Koehler, J. (2019). The TPACK Framework. Retrieved from www.tpack.org

Leu, D., Forzani, E., Timbrell, N., & Maykel, C. (2015). Seeing the forest, not the trees. The Reading Teacher, 69(2), 139-145. doi: 10.1002/trtr.1406

Schrock, K. (2018). SAMR and Bloom’s. Retrieved from https://www.schrockguide.net/samr.html

Serafini, F. & Youngs, S. (2013). Reading workshop 2.0: Children’s literature in the digital age. The Reading Teacher, 66(5), 401-404. doi: 10.102/TRTR.1141

Walker, S., Jameson, J., & Ryan, M. (2010). Skills and strategies for e-learning in a participatory culture. In R. Sharpe, H. Beetham, & S. Freitas (Eds.), Rethinking learning for a digital age: How learners are shaping their own experiences (pp.212-224). New York, NY: Routledge. Retrieved from ProQuest Ebook Central.

Walsh, M. (2013). Literature in a digital environment. In L. McDonald (Ed.), A literature companion for teachers (pp. 181-194). Marrickville, NSW: Primary English Teaching Association Australia (PETAA). Retrieved from https://doms.csu.edu.au/csu/file/863c5c8d-9f3f-439f-a7e3-2c2c67ddbfa8/1/ALiteratureCompanionforTeachers.pdf

Yokota, J. & Teale, WH. (2014). Picture books and the digital world. The Reading Teacher, 67(8), 577-585. doi: 10.1002.trtr1262

INF533 Part A: Digital Project Context

My digital story telling project will be a content for flipped learning. My artefact will be aimed towards a Catholic middle school in the inner southern suburbs of Adelaide. The school is co-educational and caters for years 7-9. It feeds into the associated senior school with year 10-12. Students have 1:1 access to Chrome Books which are used in most lessons. The school site uses Google Classroom as its main learning system, this is support by SEQTA for administration and pastoral activities. Students are experienced in the use of Google Classroom to access subject content and submit tasks online.

Subject Area:

The flipped learning task will be linked to the Australian Curriculum, Year 7 Civics and Citizenship. The task will cover the concepts of constitution and federation. Depending on past experiences, this may be revision of prior learning or development of new knowledge.

Purpose:

Flipped learning is the process of setting content-based learning for students to complete out of class (eg. homework). The use of flipped learning tasks enables class time to be used for discussions, exploration, analysis of content, and student questioning.

The task will be based around video content sourced through the Parliamentary Education Office (creative commons licensed). The task will be designed on Wix, and following some design elements from TED Ed Lesson Creator, such as the inclusion of think questions and discussion prompts. There are two sections to this task which could be completed by students at different times. The use of Wix allows for the sequential placement of videos, overarching introduction and conclusion, inclusion of student questions, and opportunities for collaboration between class members. The use of student questions will inform the teacher as to any areas of confusion and questions to respond to in future lessons.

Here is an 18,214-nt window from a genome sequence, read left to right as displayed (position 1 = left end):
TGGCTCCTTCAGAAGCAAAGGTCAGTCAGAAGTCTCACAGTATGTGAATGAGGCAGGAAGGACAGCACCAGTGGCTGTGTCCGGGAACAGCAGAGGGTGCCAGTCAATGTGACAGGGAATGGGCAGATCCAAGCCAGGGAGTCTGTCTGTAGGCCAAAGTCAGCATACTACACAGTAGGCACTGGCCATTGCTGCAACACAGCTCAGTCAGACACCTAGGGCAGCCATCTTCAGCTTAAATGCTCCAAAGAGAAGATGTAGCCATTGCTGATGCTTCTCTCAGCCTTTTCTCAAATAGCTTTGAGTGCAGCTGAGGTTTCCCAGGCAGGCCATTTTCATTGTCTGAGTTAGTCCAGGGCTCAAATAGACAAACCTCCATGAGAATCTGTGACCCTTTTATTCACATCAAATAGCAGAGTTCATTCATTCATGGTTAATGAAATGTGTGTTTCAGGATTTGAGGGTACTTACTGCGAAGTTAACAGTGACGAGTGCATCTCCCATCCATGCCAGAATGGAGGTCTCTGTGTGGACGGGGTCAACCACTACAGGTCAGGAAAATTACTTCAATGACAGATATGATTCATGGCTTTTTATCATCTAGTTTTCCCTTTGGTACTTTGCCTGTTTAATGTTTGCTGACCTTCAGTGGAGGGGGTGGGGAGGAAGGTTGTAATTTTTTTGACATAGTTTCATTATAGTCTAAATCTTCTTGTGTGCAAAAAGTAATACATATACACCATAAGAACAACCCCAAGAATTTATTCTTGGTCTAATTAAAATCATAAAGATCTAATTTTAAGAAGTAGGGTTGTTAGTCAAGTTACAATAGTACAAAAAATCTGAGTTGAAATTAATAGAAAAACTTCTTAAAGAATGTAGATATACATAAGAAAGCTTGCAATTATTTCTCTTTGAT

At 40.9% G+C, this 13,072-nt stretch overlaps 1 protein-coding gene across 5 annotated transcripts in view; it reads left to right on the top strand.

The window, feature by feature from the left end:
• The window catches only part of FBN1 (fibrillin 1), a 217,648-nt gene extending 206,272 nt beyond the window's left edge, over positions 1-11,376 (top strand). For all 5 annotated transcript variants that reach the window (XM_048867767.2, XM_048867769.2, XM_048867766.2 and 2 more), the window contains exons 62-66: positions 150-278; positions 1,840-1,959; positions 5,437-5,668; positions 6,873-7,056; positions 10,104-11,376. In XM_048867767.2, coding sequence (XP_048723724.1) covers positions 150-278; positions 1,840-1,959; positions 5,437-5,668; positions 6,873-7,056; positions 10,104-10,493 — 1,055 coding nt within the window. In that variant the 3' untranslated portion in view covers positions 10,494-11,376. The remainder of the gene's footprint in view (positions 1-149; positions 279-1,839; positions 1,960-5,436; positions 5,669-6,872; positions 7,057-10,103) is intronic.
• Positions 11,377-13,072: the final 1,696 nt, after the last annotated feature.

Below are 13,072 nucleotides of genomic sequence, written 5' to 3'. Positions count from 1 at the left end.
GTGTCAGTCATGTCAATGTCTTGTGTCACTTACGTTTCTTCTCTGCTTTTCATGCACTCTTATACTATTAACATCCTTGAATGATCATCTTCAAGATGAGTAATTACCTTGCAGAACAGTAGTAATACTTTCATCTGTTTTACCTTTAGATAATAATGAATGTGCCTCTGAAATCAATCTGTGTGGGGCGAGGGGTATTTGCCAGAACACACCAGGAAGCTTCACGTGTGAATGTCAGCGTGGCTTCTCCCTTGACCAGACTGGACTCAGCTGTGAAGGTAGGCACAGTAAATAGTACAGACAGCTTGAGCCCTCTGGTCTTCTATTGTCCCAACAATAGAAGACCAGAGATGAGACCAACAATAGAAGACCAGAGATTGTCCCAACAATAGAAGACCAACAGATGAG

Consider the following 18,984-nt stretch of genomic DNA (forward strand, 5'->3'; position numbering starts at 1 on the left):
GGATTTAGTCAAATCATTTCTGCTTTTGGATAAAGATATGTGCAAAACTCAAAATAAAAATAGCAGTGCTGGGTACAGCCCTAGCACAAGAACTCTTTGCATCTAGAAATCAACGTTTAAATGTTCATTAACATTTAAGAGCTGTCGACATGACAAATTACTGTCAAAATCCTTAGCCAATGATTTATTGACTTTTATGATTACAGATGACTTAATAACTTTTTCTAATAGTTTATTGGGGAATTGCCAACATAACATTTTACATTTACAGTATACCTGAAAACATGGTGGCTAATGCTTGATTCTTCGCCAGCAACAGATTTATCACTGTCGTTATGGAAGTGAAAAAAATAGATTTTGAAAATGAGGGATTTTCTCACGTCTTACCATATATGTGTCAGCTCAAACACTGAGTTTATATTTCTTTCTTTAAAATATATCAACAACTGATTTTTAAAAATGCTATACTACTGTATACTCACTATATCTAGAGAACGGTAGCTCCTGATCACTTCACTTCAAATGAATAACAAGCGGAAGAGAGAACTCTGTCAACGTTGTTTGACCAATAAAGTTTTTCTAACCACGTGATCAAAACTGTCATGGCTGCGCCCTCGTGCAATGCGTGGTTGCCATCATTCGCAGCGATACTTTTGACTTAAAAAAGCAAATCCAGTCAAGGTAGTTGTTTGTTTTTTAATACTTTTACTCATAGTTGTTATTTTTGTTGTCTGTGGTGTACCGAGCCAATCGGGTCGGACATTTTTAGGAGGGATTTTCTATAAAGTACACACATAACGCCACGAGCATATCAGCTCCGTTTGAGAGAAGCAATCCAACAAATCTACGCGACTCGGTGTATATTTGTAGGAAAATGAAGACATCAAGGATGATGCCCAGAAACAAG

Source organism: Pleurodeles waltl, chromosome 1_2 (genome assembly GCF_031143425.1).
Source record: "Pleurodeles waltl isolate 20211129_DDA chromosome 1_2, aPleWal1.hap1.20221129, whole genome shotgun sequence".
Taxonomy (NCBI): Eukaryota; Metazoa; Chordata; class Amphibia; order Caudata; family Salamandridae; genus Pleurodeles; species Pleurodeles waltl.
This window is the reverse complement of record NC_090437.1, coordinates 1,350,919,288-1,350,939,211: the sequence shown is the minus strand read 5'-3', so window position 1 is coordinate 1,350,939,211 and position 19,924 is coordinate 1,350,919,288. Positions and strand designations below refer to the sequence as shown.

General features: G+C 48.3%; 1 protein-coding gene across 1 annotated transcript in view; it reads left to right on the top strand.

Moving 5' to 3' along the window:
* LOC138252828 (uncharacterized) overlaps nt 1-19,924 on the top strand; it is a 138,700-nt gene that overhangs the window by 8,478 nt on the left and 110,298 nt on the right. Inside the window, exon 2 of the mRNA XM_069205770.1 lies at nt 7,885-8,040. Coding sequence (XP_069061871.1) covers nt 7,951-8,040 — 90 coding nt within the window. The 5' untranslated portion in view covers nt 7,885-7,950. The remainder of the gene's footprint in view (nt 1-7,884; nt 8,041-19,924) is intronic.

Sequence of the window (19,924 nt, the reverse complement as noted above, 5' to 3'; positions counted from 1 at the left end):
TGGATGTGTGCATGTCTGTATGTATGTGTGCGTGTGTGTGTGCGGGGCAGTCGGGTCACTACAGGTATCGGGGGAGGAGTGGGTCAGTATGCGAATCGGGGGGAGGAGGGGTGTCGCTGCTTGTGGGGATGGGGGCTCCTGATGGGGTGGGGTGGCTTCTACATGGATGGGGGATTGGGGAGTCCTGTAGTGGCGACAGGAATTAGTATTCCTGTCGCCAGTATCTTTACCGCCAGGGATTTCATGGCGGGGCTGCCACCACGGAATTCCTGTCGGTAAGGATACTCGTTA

Audience:

This task is aimed at a class of Year 7 students. The class has several students with diverse learning needs.

Value for program implementation:

Flipped learning is the process of delivering direct instruction to students in their individual learning space (FLN, 2014). According to Educause (2012), the value of flipped learning is in the reallocation of class time to provide opportunities for student to ask questions, apply knowledge and collaborate with others. Technology is often incorporated into flipped learning, but it is not a necessity (Shaffer, 2016). When technology is used a model such as TPACK (Technology, Pedagogy, Content Knowledge) is beneficial to ensure equal implementation of technology, content and pedagogy (Shaffer, 2016). In order to undertake flipped learning, it is necessary to follow 4 pillars to support full implementation.

Flexible Learning:

Successful flipped learning uses a variety of learning modes to get information across to students. This include videos, discussions, reading, and mini assignments (Hennick, 2014). Students now have choice over when and where they can learn.

Learning Culture:

The learning culture of flipped learning incorporates a learner-centred approach where students are actively involved in creating knowledge and meaningful learning (FLN, 2014). Hennick (2014) describes the inclusion of hands-on activities increasing student involvement in their own education. Shaffer (2016) agrees that students with active involvement in their learning are more able to retain information and skills, than students passively involved.

Intentional Content:

With intentional content class time is maximised, and conceptual understanding and procedural fluency increased (FLN, 2014). With more time in class to participate in project-based learning there is more opportunity for students to develop Higher Order Thinking skills (Hennick, 2014). In addition, students now have greater access to their teachers while applying their new knowledge (Hennick, 2014).

Professional Educator:

As a professional educator in a flipped learning classroom feedback can be given to students immediately, and teachers are constantly assessing knowledge (FLN, 2014; Hennick, 2014). Teachers are also able to connect and improve their content through professional discussions and acceptance of constructive criticism.